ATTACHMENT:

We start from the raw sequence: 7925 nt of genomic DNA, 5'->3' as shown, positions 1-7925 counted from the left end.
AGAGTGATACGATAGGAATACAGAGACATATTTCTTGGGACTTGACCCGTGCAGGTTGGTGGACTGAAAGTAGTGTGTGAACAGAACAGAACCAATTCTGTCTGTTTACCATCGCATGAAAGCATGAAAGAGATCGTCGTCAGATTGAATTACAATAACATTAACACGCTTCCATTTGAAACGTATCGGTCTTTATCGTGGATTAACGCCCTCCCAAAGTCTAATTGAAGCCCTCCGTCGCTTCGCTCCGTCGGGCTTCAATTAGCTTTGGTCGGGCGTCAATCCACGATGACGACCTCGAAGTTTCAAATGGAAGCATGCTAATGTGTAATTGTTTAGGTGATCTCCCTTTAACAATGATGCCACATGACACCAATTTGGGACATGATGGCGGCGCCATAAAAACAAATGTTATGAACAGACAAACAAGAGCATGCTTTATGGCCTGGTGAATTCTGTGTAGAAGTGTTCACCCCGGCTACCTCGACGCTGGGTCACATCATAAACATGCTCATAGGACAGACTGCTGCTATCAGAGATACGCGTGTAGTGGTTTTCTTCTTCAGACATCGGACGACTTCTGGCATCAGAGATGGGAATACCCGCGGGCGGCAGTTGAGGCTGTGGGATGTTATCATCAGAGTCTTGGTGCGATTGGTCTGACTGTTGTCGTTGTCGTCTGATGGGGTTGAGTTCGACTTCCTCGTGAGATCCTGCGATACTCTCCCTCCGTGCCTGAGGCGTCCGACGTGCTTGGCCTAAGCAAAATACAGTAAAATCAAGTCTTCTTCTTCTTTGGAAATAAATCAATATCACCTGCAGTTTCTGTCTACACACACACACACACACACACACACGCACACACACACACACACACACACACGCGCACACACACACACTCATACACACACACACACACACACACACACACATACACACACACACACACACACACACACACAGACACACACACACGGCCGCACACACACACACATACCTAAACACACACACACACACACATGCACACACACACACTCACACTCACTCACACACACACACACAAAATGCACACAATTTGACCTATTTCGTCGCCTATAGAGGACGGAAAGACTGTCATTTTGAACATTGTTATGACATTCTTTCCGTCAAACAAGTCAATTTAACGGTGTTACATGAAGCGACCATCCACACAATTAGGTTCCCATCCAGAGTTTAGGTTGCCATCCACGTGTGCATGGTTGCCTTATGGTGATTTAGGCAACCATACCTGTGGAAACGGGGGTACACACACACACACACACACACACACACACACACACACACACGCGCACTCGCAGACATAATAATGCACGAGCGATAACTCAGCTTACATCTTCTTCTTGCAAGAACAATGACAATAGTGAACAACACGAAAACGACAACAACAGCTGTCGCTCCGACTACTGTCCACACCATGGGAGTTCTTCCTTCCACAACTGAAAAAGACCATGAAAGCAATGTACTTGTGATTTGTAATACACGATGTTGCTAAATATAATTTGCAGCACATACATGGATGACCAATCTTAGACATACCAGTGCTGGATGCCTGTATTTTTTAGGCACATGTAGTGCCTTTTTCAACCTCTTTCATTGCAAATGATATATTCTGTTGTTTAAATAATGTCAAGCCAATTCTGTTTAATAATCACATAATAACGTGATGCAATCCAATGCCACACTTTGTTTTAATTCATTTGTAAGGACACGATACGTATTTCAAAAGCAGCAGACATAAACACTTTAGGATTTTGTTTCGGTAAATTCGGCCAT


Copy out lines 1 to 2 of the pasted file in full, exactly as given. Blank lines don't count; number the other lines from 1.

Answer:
We start from the raw sequence: 7925 nt of genomic DNA, 5'->3' as shown, positions 1-7925 counted from the left end.
AGAGTGATACGATAGGAATACAGAGACATATTTCTTGGGACTTGACCCGTGCAGGTTGGTGGACTGAAAGTAGTGTGTGAACAGAACAGAACCAATTCTGTCTGTTTACCATCGCATGAAAGCATGAAAGAGATCGTCGTCAGATTGAATTACAATAACATTAACACGCTTCCATTTGAAACGTATCGGTCTTTATCGTGGATTAACGCCCTCCCAAAGTCTAATTGAAGCCCTCCGTCGCTTCGCTCCGTCGGGCTTCAATTAGCTTTGGTCGGGCGTCAATCCACGATGACGACCTCGAAGTTTCAAATGGAAGCATGCTAATGTGTAATTGTTTAGGTGATCTCCCTTTAACAATGATGCCACATGACACCAATTTGGGACATGATGGCGGCGCCATAAAAACAAATGTTATGAACAGACAAACAAGAGCATGCTTTATGGCCTGGTGAATTCTGTGTAGAAGTGTTCACCCCGGCTACCTCGACGCTGGGTCACATCATAAACATGCTCATAGGACAGACTGCTGCTATCAGAGATACGCGTGTAGTGGTTTTCTTCTTCAGACATCGGACGACTTCTGGCATCAGAGATGGGAATACCCGCGGGCGGCAGTTGAGGCTGTGGGATGTTATCATCAGAGTCTTGGTGCGATTGGTCTGACTGTTGTCGTTGTCGTCTGATGGGGTTGAGTTCGACTTCCTCGTGAGATCCTGCGATACTCTCCCTCCGTGCCTGAGGCGTCCGACGTGCTTGGCCTAAGCAAAATACAGTAAAATCAAGTCTTCTTCTTCTTTGGAAATAAATCAATATCACCTGCAGTTTCTGTCTACACACACACACACACACACACACACGCACACACACACACACACACACACACGCGCACACACACACACTCATACACACACACACACACACACACACACACATACACACACACACACACACACACACACACAGACACACACACACGGCCGCACACACACACACATACCTAAACACACACACACACACACATGCACACACACACACTCACACTCACTCACACACACACACACAAAATGCACACAATTTGACCTATTTCGTCGCCTATAGAGGACGGAAAGACTGTCATTTTGAACATTGTTATGACATTCTTTCCGTCAAACAAGTCAATTTAACGGTGTTACATGAAGCGACCATCCACACAATTAGGTTCCCATCCAGAGTTTAGGTTGCCATCCACGTGTGCATGGTTGCCTTATGGTGATTTAGGCAACCATACCTGTGGAAACGGGGGTACACACACACACACACACACACACACACACACACACACACACGCGCACTCGCAGACATAATAATGCACGAGCGATAACTCAGCTTACATCTTCTTCTTGCAAGAACAATGACAATAGTGAACAACACGAAAACGACAACAACAGCTGTCGCTCCGACTACTGTCCACACCATGGGAGTTCTTCCTTCCACAACTGAAAAAGACCATGAAAGCAATGTACTTGTGATTTGTAATACACGATGTTGCTAAATATAATTTGCAGCACATACATGGATGACCAATCTTAGACATACCAGTGCTGGATGCCTGTATTTTTTAGGCACATGTAGTGCCTTTTTCAACCTCTTTCATTGCAAATGATATATTCTGTTGTTTAAATAATGTCAAGCCAATTCTGTTTAATAATCACATAATAACGTGATGCAATCCAATGCCACACTTTGTTTTAATTCATTTGTAAGGACACGATACGTATTTCAAAAGCAGCAGACATAAACACTTTAGGATTTTGTTTCGGTAAATTCGGCCAT